The majority of American retirees that move to Mexico to enjoy their golden years survive entirely on retirement income originating from within the United States.
The most common source is from Uncle Sam in the form of Social Security benefits, but after that, mutual funds are high on the list of income streams for retirees. What many of those retirees don’t realize until it’s too late, is that moving south of the border may affect their ability to manage those mutual fund accounts.
Since I mentioned Social Security benefits, let me quickly address that first.
Good news! If you’re a U.S. citizen, moving to Mexico will NOT impact your ability to collect your Social Security payments. If you want more information, you can read this article about it later:
On the other hand, if you have U.S. based mutual funds, there is a strong possibility that the financial institution handling your mutual funds may block you from making any additional purchases or changes, effectively freezing your account.
The reason is because in order to do business with a foreign resident — even if that person is a U.S. citizen — the fund would have to be registered with the appropriate regulatory bodies in that foreign country, and be subject to their oversight and enforcement.
In layman’s terms, that means your fund isn’t allowed to do business with you now that you’re buying and selling stocks from your new home in Mexico.
According to an article from Thun Financial Advisors, many financial institutions in the U.S. have started to restrict or even close the mutual fund accounts of Americans living abroad. Some of the more notable institutions taking this action are Morgan Stanley, Fidelity, Merrill Lynch, Ameriprise, TIAA, Edward Jones, Wells Fargo, USAA, and UBS.
Whenever I tell an aspiring expat about this potential problem, the typical response is to ask me the following:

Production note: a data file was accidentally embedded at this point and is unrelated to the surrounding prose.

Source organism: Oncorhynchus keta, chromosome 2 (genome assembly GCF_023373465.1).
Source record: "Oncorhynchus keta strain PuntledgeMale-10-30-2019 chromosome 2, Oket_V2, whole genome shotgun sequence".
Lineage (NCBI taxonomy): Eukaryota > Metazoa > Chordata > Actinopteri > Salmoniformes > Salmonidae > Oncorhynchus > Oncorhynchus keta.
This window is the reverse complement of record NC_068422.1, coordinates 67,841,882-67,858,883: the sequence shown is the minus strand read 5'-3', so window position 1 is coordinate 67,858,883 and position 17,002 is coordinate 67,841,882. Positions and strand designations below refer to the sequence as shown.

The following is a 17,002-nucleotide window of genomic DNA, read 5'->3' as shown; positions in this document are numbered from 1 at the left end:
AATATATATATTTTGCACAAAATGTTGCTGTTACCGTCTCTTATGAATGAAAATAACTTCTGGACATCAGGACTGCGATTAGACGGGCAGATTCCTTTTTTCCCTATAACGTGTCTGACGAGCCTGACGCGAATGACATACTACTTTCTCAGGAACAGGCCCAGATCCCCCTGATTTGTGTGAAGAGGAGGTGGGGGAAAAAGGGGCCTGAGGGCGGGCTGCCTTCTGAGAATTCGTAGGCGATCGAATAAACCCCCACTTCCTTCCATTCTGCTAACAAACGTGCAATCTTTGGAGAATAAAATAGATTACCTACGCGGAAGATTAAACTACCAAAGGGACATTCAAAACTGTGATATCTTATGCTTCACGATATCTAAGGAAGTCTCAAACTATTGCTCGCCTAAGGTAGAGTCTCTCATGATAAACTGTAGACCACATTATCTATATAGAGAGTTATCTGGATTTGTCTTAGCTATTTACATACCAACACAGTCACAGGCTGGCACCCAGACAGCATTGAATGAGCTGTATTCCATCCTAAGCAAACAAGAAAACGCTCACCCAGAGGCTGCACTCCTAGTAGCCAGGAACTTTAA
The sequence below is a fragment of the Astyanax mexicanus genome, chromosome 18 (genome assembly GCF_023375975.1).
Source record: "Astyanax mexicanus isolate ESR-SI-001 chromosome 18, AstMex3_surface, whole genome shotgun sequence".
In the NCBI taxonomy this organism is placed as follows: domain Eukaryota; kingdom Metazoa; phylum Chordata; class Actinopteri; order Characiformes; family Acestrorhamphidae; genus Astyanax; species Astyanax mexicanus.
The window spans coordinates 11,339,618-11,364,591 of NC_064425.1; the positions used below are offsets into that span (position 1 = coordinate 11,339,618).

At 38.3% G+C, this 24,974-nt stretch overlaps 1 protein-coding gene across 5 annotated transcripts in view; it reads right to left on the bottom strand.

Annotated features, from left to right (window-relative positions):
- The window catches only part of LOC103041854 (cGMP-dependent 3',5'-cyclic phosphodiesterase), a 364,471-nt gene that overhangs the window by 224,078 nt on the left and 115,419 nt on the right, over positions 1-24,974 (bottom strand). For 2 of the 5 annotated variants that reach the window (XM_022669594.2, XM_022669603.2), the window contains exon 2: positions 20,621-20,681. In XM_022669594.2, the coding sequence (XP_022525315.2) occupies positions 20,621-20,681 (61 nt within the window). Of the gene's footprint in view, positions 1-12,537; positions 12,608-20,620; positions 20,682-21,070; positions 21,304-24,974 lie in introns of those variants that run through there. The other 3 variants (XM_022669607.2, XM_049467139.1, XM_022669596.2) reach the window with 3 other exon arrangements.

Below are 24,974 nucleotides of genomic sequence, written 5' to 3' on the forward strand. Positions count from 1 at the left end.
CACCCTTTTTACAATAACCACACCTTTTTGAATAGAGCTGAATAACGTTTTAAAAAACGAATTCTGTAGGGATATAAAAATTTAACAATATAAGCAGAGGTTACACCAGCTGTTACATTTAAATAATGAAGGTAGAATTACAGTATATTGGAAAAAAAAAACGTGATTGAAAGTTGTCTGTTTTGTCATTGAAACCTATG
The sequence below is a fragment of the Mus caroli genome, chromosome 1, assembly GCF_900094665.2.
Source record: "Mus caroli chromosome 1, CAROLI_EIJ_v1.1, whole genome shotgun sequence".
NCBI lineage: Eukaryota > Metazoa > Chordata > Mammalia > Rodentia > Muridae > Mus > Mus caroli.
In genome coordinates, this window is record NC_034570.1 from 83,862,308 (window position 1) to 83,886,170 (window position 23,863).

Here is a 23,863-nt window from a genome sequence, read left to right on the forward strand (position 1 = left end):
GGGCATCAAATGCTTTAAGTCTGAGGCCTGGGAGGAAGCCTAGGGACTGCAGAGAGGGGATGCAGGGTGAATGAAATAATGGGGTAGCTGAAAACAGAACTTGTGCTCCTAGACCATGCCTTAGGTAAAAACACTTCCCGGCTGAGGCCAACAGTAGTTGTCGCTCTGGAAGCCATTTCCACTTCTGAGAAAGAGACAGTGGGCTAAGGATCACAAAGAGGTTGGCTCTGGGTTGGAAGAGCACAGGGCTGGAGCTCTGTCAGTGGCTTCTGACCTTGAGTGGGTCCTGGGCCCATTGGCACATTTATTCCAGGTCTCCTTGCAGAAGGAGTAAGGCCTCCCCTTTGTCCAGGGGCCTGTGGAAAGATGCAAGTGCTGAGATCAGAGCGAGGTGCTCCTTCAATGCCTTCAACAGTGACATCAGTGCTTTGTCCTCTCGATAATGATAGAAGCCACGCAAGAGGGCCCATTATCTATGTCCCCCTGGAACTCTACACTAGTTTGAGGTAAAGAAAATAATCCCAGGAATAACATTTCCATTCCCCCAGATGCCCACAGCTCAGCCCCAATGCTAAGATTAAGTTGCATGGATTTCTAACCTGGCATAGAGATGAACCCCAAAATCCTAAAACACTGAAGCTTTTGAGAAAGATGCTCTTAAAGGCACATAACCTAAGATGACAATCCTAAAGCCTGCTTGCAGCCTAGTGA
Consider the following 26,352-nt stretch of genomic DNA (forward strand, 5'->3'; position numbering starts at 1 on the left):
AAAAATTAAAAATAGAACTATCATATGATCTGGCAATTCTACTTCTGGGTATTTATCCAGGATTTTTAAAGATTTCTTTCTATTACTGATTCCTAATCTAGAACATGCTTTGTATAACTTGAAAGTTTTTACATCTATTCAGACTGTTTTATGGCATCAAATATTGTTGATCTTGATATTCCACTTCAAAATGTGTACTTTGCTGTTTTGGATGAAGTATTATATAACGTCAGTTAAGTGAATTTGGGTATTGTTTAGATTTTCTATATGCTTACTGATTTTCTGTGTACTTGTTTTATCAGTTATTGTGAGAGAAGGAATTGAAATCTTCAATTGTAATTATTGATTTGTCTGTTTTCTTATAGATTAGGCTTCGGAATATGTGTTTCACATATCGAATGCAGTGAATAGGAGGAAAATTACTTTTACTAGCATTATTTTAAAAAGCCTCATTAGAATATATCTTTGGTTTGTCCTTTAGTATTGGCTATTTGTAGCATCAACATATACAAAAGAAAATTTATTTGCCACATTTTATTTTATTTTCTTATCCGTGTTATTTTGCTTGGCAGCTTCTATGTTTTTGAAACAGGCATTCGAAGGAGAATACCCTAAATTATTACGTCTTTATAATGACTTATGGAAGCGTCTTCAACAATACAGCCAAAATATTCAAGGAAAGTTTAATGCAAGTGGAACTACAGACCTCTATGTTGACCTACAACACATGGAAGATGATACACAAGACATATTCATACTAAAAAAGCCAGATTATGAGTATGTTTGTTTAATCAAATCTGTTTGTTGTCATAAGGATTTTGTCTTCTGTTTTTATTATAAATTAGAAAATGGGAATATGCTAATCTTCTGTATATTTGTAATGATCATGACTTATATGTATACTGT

What If I Maintain a U.S. Mailing Address?
I can best answer this one by first sharing a story from real-life.
One of our friends is originally from Texas, but he’s lived in Mexico for the last few years. He maintains a mailing address in the U.S.; however, he no longer owns real property there.
About two years ago, he received a notice from the company handling his mutual funds – a very well known investment company – advising him that he could no longer make purchases through the fund. According to the notification, they determined that he was a foreign resident because he had been logging on repeatedly from a Mexican IP address over an extended period of time.
We know several American expats who use a VPN to hide their location when online for this very reason. But, tracking IP addresses is not the only way that these companies find out that a customer has moved abroad. Another popular investigative tool is social media.
That’s right. If you changed your place of residence on your Facebook profile to Cancun, Mexico, it won’t take Columbo to figure out you’ve moved away.
In case you’re wondering how our friend handled it, he flew back to the States and moved his money to a different type of account.
Let’s Wrap This Up
Not every investment company takes such a hard line approach to their U.S. customers living abroad. However, if you have money invested in a mutual fund, I recommend that you contact the investment company prior to moving to see if there will be any negative consequences.